By Gil Yehuda – Contributing Editor
- People have an uncanny ability to create “us” vs. “them” categories.
If I tell you I’m human, then you might say we have much in common. But the more I tell you about me, the faster you’ll find a difference.
I was born on Earth. You, too? Sure. In the US. You, too? Possibly. In Cleveland, OH? Probably not. I’m male, white, Jewish, in my 40s. You might not be.
The more I say, the more we’ll find a difference. And once we do, we can quickly define each other in some category — we’ll be in two different thems. Of course, I’ll call mine us; but still call yours them. You’ll do the same, but the other way around.
Now, it takes just a bit more thinking, and we can find many ways that we are more alike.
There are an uncountable ways we can see each other as being similar. I bet we like some of the same foods, probably enjoy some of the same movies too. We both want to be appreciated, and we demand to be respected. We both get hurt. We both feel a bit more compassion for people who are more like us, and less for people who are different. We both have dreams and cherished memories. So you and I — are we part of the same us, or are we divided into two thems?
I came across these thoughts when looking at this commercial:
People really hated this commercial. Why? I realized that eBay tapped into a very odd sense of prejudice — the prejudice against people who are not as current on the latest technology. eBay created a new “them” — and crowned Pete as the stereotype. Pete is a loser because he does not have the latest tablet computer. Not that he’s poor, disadvantaged, intellectually inferior, stutters, or has a non-Hollywood body type — no, he’s OK on all those characteristics.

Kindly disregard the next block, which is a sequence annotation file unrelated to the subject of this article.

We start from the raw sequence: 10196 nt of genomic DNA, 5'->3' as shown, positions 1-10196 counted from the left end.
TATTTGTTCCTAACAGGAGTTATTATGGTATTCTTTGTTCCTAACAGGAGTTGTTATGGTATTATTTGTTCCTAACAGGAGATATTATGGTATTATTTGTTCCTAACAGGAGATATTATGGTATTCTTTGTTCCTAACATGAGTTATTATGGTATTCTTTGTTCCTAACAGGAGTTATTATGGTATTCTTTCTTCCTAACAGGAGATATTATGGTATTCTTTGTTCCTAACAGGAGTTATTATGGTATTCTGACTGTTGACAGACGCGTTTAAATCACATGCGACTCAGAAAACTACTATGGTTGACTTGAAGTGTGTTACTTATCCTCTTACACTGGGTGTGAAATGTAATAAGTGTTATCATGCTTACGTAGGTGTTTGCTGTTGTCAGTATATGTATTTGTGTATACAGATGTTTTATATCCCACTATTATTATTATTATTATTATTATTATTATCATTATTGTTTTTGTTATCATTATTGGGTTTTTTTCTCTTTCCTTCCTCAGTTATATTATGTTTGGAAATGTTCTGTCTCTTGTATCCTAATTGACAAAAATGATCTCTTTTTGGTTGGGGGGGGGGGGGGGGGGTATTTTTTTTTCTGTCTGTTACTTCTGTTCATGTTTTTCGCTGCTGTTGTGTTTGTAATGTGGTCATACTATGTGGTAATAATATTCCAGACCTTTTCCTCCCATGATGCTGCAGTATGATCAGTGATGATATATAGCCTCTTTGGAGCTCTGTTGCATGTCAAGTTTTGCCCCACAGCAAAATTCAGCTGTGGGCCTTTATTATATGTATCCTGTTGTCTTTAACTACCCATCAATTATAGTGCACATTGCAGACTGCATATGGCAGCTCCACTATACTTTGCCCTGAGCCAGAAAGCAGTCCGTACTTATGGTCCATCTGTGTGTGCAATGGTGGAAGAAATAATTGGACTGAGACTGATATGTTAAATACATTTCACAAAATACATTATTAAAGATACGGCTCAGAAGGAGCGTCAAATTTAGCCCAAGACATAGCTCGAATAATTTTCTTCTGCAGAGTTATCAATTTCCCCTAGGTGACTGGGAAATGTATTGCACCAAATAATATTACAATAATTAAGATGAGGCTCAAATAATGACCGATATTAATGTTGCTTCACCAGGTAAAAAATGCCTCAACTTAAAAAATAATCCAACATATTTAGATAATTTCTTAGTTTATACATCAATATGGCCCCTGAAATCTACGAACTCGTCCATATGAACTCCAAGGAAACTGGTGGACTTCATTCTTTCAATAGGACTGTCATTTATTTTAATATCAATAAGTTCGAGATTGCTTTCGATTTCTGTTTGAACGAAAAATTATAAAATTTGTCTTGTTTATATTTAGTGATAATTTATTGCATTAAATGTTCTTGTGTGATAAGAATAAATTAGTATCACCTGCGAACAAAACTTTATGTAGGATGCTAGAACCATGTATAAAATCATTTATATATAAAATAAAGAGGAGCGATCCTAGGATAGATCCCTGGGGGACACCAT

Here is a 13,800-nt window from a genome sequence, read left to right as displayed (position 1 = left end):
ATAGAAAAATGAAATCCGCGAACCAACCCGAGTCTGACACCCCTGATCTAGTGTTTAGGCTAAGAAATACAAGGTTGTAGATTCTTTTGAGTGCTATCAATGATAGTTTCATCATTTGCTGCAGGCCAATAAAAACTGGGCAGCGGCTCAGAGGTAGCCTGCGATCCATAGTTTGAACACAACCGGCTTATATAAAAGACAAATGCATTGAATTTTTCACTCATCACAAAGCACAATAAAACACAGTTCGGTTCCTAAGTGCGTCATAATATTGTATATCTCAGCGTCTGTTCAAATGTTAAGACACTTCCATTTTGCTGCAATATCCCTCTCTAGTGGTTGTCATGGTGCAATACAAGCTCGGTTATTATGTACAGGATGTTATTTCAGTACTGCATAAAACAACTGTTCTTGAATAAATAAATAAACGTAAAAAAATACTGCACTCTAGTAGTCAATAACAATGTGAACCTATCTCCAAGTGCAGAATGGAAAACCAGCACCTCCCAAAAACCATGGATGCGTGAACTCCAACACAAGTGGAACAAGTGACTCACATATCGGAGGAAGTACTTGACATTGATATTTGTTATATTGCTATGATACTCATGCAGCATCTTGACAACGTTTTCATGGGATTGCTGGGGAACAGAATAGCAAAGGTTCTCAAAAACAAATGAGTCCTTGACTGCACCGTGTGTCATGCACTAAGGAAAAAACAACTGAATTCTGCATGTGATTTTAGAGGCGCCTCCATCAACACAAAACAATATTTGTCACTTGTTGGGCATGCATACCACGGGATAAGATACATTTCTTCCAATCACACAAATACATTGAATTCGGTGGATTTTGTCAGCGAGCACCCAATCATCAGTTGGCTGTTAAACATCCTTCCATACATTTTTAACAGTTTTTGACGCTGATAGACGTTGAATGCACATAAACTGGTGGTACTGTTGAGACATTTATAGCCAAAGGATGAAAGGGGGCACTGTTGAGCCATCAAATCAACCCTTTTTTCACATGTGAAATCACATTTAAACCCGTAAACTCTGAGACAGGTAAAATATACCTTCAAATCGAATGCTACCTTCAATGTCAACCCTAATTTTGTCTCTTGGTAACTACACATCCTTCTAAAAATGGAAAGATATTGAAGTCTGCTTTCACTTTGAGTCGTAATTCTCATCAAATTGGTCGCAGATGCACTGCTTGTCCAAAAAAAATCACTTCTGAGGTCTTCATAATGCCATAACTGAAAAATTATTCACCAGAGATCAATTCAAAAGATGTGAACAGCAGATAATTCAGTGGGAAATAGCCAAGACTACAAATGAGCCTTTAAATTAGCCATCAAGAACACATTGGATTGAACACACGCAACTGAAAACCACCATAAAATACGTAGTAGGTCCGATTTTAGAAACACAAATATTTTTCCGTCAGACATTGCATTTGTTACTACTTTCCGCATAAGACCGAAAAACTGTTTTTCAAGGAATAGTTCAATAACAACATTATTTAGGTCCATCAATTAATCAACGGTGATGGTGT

But he is inferior in the one sense that he is “back in the 16th century” and even his mom knows how to video-chat. I bet Pete has a VCR at home, and it still flashes 12:00. Viewers of the commercial resented this kind of prejudice. It no longer speaks to our values as a society. We’re better than this.
To me, Everyone Matters means there are ways we can create an us with any two people. Creating thems is easy, but we can do better. Of course we can find differences between us — and that’s good. I’m happy to be me, and happy you are you. I don’t need us to erase the differences. But I do want us to see past it, and to see more similarities too. It’s slightly harder to do, but imagine how rewarding it feels to know there is an us between you and everyone else, an us that is even more important than the them that divides you.
eBay’s unfortunate commercial revealed a bit of Silicon Valley elitism: That the people with the gadgets are just a bit cooler than the “noob”s. And the backlash against this video reveals that the rest of the country does not care for this elitism.
Imagine if one compassionate person at the table said “Here, Pete, let me help you order one of these tablets from eBay, in the meantime, you can borrow mine, or we can use it together.”
Imagine when you work with a team of people who see each other as part of the team.
Treating people in a way that shows they belong to a shared us is much cooler than any gadgets or apps you get from eBay.